VW already has direct-injection turbo engines in production. Only the 1.4 TSI engine (which we don't get in North America) is particularly economical, and still isn't a match for a TDI, not even close.

Lulu,

With all do respect, DI gives you a it of quenching for a lack of a better term and works well with turbos. DO not quote me on this, but the DI may negate the use of higher octane fuel.

I disagree with you reference to Toyota, some shared patents yes, but Ford had something like over 200 patents on the Escape Drivetrain, It is their baby period. They had an internal memo to dis-spell all those canards, do you homework on this.

DO NOT bet against Allan Mulally, if you follow his career like I did, Failure is not an option for this man , and by extension the Ford Organization.

Some seemed to gloss over that they were talking about the 2.0L turbo 4 for a SUV...I doubt they would be using that 275hp engine in a Focus.

It would be beautiful if they developed a 1.5L 4 cylinder engine with similar specs (200hp and 205ft-lbs torque ??) for a Fusion and then a 3 cylinder 1.2L engine with similar specs (160hp and 165ft-lbs torque??) for the Focus. Plenty of power for those respective vehicles with potential for great economy and space saving.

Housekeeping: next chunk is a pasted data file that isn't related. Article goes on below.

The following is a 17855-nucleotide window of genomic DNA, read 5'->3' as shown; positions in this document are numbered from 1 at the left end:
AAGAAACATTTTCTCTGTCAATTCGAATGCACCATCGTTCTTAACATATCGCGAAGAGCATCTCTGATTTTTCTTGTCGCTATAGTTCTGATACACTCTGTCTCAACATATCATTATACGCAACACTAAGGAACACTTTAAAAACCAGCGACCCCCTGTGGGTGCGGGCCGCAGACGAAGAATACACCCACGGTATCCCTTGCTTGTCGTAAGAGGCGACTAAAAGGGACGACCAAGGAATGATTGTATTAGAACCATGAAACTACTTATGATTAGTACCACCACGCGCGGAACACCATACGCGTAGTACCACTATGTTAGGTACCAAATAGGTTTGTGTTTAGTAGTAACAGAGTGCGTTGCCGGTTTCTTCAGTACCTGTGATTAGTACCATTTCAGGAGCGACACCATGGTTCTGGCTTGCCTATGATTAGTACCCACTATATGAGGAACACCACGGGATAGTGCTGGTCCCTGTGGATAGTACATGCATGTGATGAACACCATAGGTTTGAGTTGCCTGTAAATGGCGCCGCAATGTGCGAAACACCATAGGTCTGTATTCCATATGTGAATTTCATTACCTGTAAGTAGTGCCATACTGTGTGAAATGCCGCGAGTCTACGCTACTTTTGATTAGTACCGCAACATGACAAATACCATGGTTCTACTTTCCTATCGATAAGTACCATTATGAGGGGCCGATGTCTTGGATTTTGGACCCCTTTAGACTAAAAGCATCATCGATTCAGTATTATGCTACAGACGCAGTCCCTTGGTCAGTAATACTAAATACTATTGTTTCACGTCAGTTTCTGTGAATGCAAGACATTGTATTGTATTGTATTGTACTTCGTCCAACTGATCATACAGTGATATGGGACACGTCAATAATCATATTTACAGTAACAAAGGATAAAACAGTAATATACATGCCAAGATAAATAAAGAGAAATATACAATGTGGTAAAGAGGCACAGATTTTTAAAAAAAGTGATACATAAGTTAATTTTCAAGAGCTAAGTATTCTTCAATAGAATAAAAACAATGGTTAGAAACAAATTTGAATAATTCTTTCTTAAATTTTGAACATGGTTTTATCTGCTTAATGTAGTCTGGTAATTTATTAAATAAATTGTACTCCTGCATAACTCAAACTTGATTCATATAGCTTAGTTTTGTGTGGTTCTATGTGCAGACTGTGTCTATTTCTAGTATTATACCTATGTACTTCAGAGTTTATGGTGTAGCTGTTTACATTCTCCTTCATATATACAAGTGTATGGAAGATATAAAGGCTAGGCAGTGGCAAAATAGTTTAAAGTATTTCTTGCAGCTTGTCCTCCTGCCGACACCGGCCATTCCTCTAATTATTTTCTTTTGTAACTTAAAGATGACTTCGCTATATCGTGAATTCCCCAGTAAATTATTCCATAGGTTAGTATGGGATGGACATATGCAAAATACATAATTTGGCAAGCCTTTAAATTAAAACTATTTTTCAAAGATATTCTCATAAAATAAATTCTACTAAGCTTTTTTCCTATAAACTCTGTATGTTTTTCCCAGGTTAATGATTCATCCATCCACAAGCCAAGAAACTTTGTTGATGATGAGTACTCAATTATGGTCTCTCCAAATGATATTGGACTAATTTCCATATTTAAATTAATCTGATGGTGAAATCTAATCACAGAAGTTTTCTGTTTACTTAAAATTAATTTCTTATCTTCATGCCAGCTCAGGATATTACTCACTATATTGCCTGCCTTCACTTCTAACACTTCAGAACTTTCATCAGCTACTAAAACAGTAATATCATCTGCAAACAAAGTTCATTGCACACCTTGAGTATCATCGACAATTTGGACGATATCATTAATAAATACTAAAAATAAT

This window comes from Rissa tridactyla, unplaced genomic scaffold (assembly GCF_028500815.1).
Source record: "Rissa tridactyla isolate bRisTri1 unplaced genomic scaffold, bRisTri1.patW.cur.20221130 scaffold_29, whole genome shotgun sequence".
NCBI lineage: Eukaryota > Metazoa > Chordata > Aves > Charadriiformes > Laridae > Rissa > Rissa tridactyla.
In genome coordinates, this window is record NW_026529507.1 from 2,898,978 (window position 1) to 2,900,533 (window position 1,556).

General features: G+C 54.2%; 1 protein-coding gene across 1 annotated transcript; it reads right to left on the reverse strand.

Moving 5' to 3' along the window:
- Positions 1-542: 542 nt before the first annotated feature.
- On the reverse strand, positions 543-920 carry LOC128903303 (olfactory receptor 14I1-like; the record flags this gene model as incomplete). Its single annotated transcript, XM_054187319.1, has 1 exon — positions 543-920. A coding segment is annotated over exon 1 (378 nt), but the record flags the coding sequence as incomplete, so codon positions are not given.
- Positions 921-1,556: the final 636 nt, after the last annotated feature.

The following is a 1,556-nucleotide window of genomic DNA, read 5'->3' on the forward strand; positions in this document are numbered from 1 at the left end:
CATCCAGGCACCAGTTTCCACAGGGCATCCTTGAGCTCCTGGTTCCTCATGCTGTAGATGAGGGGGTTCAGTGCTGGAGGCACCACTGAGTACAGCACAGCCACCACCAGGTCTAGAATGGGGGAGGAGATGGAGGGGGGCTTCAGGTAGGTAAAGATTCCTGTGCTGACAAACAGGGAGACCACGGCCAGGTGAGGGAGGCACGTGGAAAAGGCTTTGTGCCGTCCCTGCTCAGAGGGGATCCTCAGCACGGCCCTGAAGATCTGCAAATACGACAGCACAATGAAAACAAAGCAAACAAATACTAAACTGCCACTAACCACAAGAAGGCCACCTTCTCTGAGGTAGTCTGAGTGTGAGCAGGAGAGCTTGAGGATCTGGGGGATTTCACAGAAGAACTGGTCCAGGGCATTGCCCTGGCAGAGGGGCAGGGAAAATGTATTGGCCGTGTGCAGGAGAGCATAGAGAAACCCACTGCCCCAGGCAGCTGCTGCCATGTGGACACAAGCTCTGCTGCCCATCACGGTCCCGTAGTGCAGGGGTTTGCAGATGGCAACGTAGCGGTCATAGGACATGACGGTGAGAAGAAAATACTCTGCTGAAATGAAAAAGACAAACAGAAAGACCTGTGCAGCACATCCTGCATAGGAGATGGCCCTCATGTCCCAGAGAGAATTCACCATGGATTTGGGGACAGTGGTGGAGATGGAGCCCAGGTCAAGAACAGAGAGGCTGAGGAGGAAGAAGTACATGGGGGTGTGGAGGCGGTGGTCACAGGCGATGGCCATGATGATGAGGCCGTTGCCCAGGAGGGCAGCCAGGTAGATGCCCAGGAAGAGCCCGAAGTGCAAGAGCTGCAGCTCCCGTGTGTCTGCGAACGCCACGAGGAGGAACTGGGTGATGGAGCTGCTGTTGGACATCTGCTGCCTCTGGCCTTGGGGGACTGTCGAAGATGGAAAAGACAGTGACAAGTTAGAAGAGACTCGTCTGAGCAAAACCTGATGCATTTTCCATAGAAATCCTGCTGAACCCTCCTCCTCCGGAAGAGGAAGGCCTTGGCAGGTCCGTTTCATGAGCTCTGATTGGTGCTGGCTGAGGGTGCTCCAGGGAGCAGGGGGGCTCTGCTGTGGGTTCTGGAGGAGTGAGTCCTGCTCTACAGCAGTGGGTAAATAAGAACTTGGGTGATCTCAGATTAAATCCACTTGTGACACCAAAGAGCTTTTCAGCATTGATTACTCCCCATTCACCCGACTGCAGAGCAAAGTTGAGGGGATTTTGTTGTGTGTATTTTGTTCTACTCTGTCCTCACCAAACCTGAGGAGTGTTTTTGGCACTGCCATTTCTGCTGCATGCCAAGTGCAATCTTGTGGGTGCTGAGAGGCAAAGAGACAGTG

Thanks Brian for the information. I had assumed it was something that basic and obvious, but wanted to validate. I appreciate the insight.

Until we see thermal efficiency numbers there's no way to tell if these engines are more efficient or just more powerful.

Interesting. By 2013, most of Toyota's vehicles should have Valvematic, most Nissans should have VVEL, and most Hondas should have A-VTEC. All of these valve lift systems from the Japanese provide at least 10% fuel economy improvement as well as at least 10% power improvement. The engines from Toyota, Honda, (and partially Nissan) are more fuel efficient than equivalent Ford engines.

Toyota even has electric intake VVT on some Lexus engines.

I'm very curious about the price penalty for these "EcoBoost" engines. Adding DI *and* turbocharging isn't that cheap.

Nissan and Toyota have also committed to 10-15% weight reduction on their cars.

It will be interesting to see who has a fuel economy/power advantage in 2013. My guess is that the Japanese will still hold the advantage.

We don't know what the Japanese are planning to bring to market in the next 6 years.

Typical Ford, they are revealing details about their future plans for all the competition to see. GM has done the same thing with revealing it's plans for the Volt and the E-Flex vehicle architecture.